After President Joe Biden signed into law the Bipartisan Infrastructure Investment and Jobs Act (Act) this month, a host of tax changes were implemented that affect employers and individuals. And while there’s plenty to unpack from that bill (and we plan to do that over time), we’ve consolidated some of that below with two key considerations on the Employee Retention Tax Credit and digital currencies.

We’ve also included some insight into changes for 2022 tax rates based on inflation adjustments.

Read on for more and as always contact a Perlson LLP professional at 516-541-0022 with any questions you may have:

Employee Retention Tax Credit

The Act signed into law by President Biden terminates the Employee Retention Tax Credit (ERTC) as of the end of the third quarter of 2021.

As a point of reference, the ERTC was implemented under the CARES Act in Congress’ attempt to boost the economy at the height of the COVID-19 pandemic. It paved the way for employers to receive tax credits by keeping their employees and was designed to keep the credit in place through December 31, 2021.

However, the Act has ended the credit as of September 30, 2021. The only exception refers to a “recovery startup business” that may be able to take advantage of the credit through the fourth quarter. Those businesses qualify if and only if they have employees and started their operation after February 15, 2020. Additionally, the recovery startup business may only have average annual gross receipts of $1 million for the three prior taxable years.

Digital Currency Reporting

As the world continues to invest heavily in cryptocurrencies, the Act has expanded reporting for brokers who offer investors the opportunity to invest in digital assets.

Under the new rules, the Act creates a new definition for a “broker” of digital assets to include “any person who (for consideration) is responsible for regularly providing any service effectuating transfers of digital assets on behalf of another person.” The move means many more digital currency exchanges will be subject to reporting guidelines. Previously, brokers were largely limited to organizations and companies that operated exchanges for digital assets.

Additionally, the Act offers additional guidance on what constitutes a “digital asset” by defining it as “any digital representation of value which is recorded on a cryptographically secured distributed ledger or any similar technology as specified by the Secretary [of the Treasury].”

Under previous laws, brokers were required to report to the IRS and their users annual information on the digital assets customers sold, the dates of the transactions, the proceeds of the sales, and the type of digital assets sold. That information, which was included in a 1099-B form, allowed the IRS and investors to determine their capital gains tax.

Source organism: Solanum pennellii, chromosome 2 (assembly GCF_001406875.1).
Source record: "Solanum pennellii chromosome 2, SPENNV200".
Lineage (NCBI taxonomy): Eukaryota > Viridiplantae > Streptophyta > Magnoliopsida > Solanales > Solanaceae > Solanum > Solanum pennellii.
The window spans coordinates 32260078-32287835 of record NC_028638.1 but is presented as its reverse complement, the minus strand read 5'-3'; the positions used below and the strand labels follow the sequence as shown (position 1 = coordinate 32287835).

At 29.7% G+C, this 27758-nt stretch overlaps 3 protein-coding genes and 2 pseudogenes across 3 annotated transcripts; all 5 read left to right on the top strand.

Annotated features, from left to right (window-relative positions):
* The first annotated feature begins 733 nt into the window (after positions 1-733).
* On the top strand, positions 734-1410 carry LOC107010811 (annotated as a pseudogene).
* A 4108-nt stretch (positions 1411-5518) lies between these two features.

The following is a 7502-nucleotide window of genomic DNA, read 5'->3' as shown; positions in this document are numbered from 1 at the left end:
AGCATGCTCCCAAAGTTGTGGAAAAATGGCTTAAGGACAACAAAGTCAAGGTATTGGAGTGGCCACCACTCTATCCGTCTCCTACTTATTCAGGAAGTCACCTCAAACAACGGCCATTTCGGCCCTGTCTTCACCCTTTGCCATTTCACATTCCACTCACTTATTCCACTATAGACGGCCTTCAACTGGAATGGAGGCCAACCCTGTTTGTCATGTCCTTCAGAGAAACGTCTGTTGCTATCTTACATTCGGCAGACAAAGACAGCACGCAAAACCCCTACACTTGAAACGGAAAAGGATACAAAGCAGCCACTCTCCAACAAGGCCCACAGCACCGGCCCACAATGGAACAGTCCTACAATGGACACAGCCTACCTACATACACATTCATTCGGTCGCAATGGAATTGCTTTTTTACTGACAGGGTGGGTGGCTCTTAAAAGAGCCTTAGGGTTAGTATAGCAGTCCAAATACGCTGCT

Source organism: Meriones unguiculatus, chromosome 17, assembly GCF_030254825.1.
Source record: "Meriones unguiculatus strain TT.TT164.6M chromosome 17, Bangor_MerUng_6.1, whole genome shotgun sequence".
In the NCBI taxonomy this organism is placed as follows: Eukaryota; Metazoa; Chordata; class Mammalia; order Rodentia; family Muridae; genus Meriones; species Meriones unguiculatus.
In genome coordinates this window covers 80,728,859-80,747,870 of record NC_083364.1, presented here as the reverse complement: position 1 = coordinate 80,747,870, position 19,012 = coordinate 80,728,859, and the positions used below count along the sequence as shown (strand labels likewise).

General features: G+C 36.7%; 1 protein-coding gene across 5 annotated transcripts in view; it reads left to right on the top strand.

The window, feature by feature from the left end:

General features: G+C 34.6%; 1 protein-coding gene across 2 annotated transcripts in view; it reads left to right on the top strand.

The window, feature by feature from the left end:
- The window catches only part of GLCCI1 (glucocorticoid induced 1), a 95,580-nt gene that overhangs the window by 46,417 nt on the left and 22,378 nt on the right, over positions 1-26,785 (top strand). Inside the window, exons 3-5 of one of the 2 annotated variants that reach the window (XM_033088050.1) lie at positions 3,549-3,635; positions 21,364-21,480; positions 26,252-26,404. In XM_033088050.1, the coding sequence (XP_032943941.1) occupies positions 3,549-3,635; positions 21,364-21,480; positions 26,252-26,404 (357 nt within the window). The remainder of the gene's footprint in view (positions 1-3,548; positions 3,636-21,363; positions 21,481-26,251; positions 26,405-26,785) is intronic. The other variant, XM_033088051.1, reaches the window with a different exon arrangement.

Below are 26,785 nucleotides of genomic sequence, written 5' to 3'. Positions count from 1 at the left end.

By expanding the definition of brokers and digital assets, the Act will likely have a profound impact on the amount of reporting around cryptocurrency going forward. However, the Act’s reporting will take effect on assets purchases after January 1, 2023 and on returns filed after December 31, 2023. 

Brokers, in other words, have a couple of years to prepare for the new reporting guidelines. Existing brokers who are already subject to reporting must continue those activities.

2022 Inflation Adjustments

Also of note, on November 10, the IRS announced its annual inflation adjustments for tax year 2022. 

Here’s a brief rundown of the changes:

  • The standard deduction for married couples filing jointly for tax year 2022 increases to $25,900 up $800 from the prior year. For single taxpayers and married individuals filing separately, the standard deduction will increase to $12,950 for 2022.
  • Marginal Rates: For tax year 2022, the top tax rate remains 37% for individual single taxpayers with incomes greater than $539,900 ($647,850 for married couples filing jointly).
  • The other rates are:
    35%, for incomes over $215,950 ($431,900 for married couples filing jointly);
    32% for incomes over $170,050 ($340,100 for married couples filing jointly);
    24% for incomes over $89,075 ($178,150 for married couples filing jointly);
    22% for incomes over $41,775 ($83,550 for married couples filing jointly);
    12% for incomes over $10,275 ($20,550 for married couples filing jointly).
    The lowest rate is 10% for incomes of single individuals with incomes of $10,275 or less ($20,550 for married couples filing jointly).
  • There is no limitation on itemized deductions.
  • The Alternative Minimum Tax exemption amount for tax year 2022 is $75,900 and begins to phase out at $539,900 ($118,100 for married couples filing jointly for whom the exemption begins to phase out at $1,079,800).
  • The tax year 2022 maximum Earned Income Tax Credit amount is $6,935 for qualifying taxpayers who have three or more qualifying children, up from $6,728 last year.

Traditional IRA income phase-out ranges are as follows:

  • $68,000 to $78,000 for Single taxpayers covered by a workplace retirement plan.
  • $109,000 to $129,000 for Married couples filing jointly. This applies when the spouse making the IRA contribution is covered by a workplace retirement plan.
  • $204,000 to $214,000 for taxpayers not covered by workplace retirement plans and married to someone who is covered by such a plan.
  • $0 to $10,000 for Married filing a separate return. This applies to taxpayers covered by a workplace retirement plan.

Roth IRA income phase-out ranges are as follows:

  • $129,000 to $144,000 for Single taxpayers and heads of household
  • $204,000 to $214,000 for Married, filing jointly
  • $0 to $10,000 for Married, filing separately
  • SEP contributions are limited to $61,000 in 2022, up from $58,000 in 2021. The IRS has also increased the compensation limit from $290,000 in 2021 to $305,000 in 2022.

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